In the summer of 1956, a junior transport minister activated a green traffic light in the middle of a field in Lancashire. That was the signal for a bulldozer to flatten a hedge and start shifting soil. In a suitably Monty Pythonesque twist, the bulldozer ran out of petrol a few seconds later.
Such were the first inauspicious moments of the Preston Bypass, now part of the M6 motorway—the first 8.25 miles of a 1,440-mile network that has radically changed the personality of Britain and is simultaneously patronized and reviled by millions every day.
The motorway concept was welcomed by many Britons—one newspaper going so far as to say that the bypass’s opening by Harold Macmillan in December 1958 was “a day of national rejoicing.” The opening of the M1 50 years ago this year was greeted even more hyperbolically, according to one newspaper, with “sentiments too deep for words.” In 1966, Labour transport minister Barbara Castle orated revealingly that motorway interchanges were “the cathedrals of the modern world.”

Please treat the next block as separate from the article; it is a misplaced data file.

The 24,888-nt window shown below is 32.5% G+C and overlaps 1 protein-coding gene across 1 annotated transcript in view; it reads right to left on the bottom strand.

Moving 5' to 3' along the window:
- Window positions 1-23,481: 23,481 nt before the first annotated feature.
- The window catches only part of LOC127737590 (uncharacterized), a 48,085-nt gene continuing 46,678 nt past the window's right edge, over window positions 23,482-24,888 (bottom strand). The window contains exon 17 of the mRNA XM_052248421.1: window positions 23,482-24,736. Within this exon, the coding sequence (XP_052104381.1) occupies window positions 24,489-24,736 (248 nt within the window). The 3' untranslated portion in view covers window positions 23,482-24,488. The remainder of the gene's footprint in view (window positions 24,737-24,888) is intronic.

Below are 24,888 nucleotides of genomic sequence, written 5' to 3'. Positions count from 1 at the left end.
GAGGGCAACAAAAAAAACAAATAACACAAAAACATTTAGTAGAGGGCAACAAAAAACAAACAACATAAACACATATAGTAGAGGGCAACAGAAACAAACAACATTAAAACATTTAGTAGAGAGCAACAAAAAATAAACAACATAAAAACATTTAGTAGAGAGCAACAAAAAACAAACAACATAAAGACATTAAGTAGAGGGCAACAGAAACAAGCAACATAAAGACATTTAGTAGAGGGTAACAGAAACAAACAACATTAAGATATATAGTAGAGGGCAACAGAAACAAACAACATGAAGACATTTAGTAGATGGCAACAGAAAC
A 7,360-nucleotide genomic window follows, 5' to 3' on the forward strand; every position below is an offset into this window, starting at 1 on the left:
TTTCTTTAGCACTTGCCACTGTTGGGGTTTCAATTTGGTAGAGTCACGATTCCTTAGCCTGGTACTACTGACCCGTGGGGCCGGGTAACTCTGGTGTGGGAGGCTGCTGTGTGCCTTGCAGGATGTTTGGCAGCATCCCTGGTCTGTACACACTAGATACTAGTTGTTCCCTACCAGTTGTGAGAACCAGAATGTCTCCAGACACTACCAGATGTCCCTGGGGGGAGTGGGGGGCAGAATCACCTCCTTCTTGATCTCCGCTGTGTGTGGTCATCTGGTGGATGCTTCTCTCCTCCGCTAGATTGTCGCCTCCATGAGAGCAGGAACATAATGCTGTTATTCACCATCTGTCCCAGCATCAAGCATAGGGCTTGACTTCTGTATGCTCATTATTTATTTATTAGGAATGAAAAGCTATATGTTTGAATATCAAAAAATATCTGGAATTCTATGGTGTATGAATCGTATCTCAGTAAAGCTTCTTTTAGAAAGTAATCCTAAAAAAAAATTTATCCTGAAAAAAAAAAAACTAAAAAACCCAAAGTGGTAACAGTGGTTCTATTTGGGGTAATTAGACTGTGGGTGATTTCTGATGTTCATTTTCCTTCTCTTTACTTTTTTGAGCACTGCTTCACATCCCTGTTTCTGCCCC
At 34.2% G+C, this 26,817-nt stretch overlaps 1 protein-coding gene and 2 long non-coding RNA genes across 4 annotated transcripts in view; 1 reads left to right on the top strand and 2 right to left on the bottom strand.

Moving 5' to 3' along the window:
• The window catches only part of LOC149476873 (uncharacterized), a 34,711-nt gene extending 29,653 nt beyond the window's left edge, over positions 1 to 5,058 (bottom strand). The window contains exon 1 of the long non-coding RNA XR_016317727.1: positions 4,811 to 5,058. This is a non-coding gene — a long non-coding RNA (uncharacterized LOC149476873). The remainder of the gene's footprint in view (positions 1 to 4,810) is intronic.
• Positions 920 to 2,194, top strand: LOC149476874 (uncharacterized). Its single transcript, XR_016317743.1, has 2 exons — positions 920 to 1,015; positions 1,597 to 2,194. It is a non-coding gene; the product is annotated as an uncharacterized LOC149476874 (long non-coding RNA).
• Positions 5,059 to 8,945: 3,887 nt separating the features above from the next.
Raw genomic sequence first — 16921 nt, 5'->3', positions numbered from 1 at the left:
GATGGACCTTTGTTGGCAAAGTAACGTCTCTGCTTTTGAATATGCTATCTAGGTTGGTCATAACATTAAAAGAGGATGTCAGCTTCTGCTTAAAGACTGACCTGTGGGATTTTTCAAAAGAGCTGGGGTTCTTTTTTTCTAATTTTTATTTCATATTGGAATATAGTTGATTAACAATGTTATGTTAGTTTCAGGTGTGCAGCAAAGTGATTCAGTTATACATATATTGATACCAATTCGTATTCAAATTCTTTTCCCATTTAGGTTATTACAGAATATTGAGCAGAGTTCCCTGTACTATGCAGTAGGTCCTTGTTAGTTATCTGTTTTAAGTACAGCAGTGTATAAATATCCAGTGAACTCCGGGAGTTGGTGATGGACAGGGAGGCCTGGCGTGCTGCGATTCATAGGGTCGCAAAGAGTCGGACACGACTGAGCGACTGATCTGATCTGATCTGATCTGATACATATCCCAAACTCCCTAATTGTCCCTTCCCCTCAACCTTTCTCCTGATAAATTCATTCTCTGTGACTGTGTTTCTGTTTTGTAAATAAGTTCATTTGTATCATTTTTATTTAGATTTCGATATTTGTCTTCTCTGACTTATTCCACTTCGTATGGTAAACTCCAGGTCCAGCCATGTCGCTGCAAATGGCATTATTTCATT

As Joe Moran of Liverpool’s John Moores University says in this subtle and penetrating book, the Preston Bypass “carried the nervous hopes of a nation”—symbolizing not only an end to war-era austerity but admittance to modernity. The exotic new roadways, with their unprecedented speeds and beautifully engineered surfaces,...